- The Washington Times - Friday, January 25, 2002

With its midengine design and nearly nonexistent luggage space, the two-seat Toyota MR2 Spyder is about as pure a sports car as you can find.

It's a toy, pure and simple, but no more so than the Porsche Boxster, which it resembles and which costs about twice as much. But toys sell well in happy times, not sad, and some potential buyers have been shying away from sports cars in the depressed economy following the September 11, 2001, terrorist attack.

To help spark renewed interest in its little roadster in 2002, Toyota offers for the first time on any of it cars a sequential manual transmission.

Though it's a mouthful of words, it's actually not very descriptive. If you shift up or down through the gears on any manual transmission, it's sequential. What's more important about the Toyota SMT is that it gets the job done without a clutch pedal.

As interesting as it is, the concept is nothing new. Way back in the 1960s, you could buy a Saab with a Saxomat manual transmission, without a clutch pedal. Volkswagen also had a pedal-free manual, the Automatic Stick Shift, on the old rear-engine Beetle.

Those early efforts operated the clutch with hydraulics. Touching the shift lever activated the clutch so you could shift gears. It worked after a fashion, but the idea never caught on.

Toyota's answer to the question hardly anybody asked was to adapt racing technology. Its SMT uses computers to operate the clutch, help shift the gears and control the throttle. SMTs are used on some race cars because they offer split-second gear changes without human error.

If you've never used an SMT before, it takes a bit of learning. There's a shift lever where you'd expect it, but it has slots only for reverse, neutral and forward. In the forward setting, you tap the lever back for each shift up to the next highest gear. To downshift, you tap the lever forward.

You can also accomplish the same thing from the steering wheel. There are two sets of buttons for the right and left hands. The buttons on the back of the steering wheel upshift, and the ones on the front downshift.

Like a manual gearbox with a clutch, it takes a bit of practice to smoothly shift the five-speed transmission up and down. It feels more intuitive at first to use the floor shifter because that's what you do with a standard stick shift, but the buttons are easy to learn.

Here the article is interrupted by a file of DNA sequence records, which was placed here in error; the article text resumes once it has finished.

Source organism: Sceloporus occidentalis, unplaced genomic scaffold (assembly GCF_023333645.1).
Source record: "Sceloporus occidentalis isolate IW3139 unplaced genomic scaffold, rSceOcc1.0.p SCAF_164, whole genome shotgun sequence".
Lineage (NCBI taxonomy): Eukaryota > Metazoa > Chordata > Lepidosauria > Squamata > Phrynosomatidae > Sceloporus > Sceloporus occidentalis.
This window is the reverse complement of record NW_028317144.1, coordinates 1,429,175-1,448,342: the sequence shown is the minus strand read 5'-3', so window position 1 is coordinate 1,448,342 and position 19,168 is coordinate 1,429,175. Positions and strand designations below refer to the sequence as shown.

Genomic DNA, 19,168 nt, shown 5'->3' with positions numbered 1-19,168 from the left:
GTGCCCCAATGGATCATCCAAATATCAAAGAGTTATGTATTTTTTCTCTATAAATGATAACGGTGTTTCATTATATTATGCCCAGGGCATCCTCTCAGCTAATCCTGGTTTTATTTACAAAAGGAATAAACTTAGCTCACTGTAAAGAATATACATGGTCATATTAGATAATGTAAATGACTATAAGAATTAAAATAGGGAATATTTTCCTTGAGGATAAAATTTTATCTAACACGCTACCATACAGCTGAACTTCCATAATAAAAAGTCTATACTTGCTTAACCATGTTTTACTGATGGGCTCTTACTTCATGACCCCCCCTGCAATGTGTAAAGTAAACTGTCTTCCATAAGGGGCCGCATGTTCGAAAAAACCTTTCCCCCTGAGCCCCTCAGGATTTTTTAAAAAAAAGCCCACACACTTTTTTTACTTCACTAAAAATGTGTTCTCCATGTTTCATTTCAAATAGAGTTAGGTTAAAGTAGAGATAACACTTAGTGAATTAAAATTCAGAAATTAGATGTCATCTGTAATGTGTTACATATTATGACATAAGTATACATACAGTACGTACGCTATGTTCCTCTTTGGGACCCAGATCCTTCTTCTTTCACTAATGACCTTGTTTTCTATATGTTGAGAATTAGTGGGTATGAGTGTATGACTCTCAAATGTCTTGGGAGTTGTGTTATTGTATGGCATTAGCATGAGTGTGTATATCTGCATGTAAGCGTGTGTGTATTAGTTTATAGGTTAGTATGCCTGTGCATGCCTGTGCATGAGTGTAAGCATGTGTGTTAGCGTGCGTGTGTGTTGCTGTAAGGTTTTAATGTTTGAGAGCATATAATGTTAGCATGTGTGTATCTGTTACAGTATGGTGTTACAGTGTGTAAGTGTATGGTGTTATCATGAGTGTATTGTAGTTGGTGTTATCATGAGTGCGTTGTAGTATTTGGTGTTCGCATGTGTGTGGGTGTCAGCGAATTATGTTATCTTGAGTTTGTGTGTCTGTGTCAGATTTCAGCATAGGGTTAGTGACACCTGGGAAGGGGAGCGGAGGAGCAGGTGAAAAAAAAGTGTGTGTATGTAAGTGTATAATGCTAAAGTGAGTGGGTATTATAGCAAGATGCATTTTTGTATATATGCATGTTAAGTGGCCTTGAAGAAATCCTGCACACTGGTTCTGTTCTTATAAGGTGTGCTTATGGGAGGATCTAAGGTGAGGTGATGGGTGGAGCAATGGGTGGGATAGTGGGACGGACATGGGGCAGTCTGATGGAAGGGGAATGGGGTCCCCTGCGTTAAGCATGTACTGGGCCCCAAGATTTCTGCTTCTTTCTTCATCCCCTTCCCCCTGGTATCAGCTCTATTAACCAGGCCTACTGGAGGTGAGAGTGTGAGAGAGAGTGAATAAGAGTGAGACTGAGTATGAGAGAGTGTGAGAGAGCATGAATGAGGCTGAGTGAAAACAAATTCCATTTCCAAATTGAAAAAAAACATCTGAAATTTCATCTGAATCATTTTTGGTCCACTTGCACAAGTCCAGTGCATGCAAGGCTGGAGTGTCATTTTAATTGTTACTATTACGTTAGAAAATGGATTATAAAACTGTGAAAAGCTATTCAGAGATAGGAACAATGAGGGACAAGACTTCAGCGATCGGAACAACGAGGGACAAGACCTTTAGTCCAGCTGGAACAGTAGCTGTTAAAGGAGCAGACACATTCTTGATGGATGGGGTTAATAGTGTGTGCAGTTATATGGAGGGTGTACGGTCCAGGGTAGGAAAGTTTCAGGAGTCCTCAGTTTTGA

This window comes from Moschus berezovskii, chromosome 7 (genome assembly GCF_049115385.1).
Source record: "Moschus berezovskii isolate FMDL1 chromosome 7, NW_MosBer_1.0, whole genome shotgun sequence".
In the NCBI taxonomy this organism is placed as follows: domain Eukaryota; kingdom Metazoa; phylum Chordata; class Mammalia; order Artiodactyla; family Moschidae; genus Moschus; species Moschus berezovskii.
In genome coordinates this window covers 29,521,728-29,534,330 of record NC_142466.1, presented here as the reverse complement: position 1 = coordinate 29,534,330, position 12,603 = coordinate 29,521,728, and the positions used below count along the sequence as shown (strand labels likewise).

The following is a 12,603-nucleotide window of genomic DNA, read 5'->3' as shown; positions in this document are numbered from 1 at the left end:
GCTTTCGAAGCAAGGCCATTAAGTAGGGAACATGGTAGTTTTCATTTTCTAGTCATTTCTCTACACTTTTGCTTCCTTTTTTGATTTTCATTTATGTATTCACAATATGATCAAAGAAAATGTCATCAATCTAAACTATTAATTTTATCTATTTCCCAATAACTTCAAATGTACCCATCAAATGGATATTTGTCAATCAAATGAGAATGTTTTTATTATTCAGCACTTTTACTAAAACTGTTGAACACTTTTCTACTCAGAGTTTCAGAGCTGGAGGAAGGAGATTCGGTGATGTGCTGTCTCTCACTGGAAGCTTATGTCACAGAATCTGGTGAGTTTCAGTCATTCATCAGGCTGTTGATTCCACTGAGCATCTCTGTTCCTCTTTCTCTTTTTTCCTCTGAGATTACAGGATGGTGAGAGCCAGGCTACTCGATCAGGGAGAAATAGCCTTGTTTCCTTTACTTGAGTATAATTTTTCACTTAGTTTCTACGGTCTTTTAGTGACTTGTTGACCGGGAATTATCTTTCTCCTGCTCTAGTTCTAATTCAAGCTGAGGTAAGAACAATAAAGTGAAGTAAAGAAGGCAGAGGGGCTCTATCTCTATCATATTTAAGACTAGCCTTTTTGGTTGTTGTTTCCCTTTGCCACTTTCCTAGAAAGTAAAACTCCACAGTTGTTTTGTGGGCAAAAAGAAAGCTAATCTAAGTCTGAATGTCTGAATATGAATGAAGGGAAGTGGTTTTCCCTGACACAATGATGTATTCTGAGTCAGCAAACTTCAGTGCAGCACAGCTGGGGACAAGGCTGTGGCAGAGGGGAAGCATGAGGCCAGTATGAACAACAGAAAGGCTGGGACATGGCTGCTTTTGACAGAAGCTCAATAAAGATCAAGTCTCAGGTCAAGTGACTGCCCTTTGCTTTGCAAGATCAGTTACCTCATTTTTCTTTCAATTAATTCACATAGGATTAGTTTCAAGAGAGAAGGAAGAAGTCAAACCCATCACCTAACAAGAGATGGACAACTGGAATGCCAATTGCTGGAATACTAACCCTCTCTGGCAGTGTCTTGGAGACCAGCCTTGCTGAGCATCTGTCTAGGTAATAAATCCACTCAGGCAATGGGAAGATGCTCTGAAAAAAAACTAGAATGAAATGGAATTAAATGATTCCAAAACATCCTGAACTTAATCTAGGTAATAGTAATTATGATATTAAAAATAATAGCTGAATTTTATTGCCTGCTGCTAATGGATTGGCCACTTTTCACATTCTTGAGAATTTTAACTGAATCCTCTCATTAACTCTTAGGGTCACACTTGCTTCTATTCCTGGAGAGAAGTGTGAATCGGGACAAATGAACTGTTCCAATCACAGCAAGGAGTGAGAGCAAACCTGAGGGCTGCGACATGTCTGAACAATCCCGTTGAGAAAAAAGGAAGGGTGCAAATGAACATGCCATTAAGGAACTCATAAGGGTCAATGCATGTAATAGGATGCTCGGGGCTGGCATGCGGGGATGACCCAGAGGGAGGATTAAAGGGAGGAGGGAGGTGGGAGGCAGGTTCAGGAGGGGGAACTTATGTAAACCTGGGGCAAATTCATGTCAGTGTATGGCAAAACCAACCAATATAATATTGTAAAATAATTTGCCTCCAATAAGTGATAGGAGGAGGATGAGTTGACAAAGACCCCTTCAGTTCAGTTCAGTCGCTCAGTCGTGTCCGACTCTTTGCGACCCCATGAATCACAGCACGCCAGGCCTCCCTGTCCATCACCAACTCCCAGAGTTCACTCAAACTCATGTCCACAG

The SMT does have one automatic function: When you come to a full stop, it automatically puts the transmission back into first gear, regardless of where it was when you were moving.

But it doesn't downshift automatically when you just slow down, as when you're going slowly around a corner, so you have to remember to downshift or the engine starts lugging.

The operation is similar to those automatic transmissions that have manual-shift modes. But the SMT definitely is not the same. For example, when you're pointed uphill at a stop sign, with the transmission in first gear, the car will still roll backward if you take your foot off the brake, just as it would with the clutch pedal depressed on an ordinary stick-shift car.

Of course, the upside is that you don't have to do the dreaded manual transmission exercise of starting on hills with the hand brake on, one foot on the gas and the other on the clutch.

To start the MR2 Spyder with the SMT, you have to have the transmission in neutral and your foot on the brake. Then you can shift into forward or reverse. On cold mornings, however, the test car refused to follow orders. It would stay in neutral even though the lever had been engaged. Eventually it would make the transition, but it was an annoyance.

Bottom line: Unless you are extremely challenged on left-foot dexterity, you'd be better off to stick with the regular five-speed and save the $780 extra for the SMT.

The other huge downside with the SMT is that you can never leave your car at valet parking. The vast majority of car jockeys would have no clue how to operate it and might even do some damage.

Shifting aside, Toyota's MR2 remains one of the best values around for pure driving joy. The test car, with the SMT and leather upholstery, had a suggested sticker price of $25,000. A standard five-speed with cloth upholstery starts at $23,494.

For that, you get a fast (zero to 60 in under seven seconds) and nimble-handling sports car with an easy-opening manual top that even makes its own tonneau cover.

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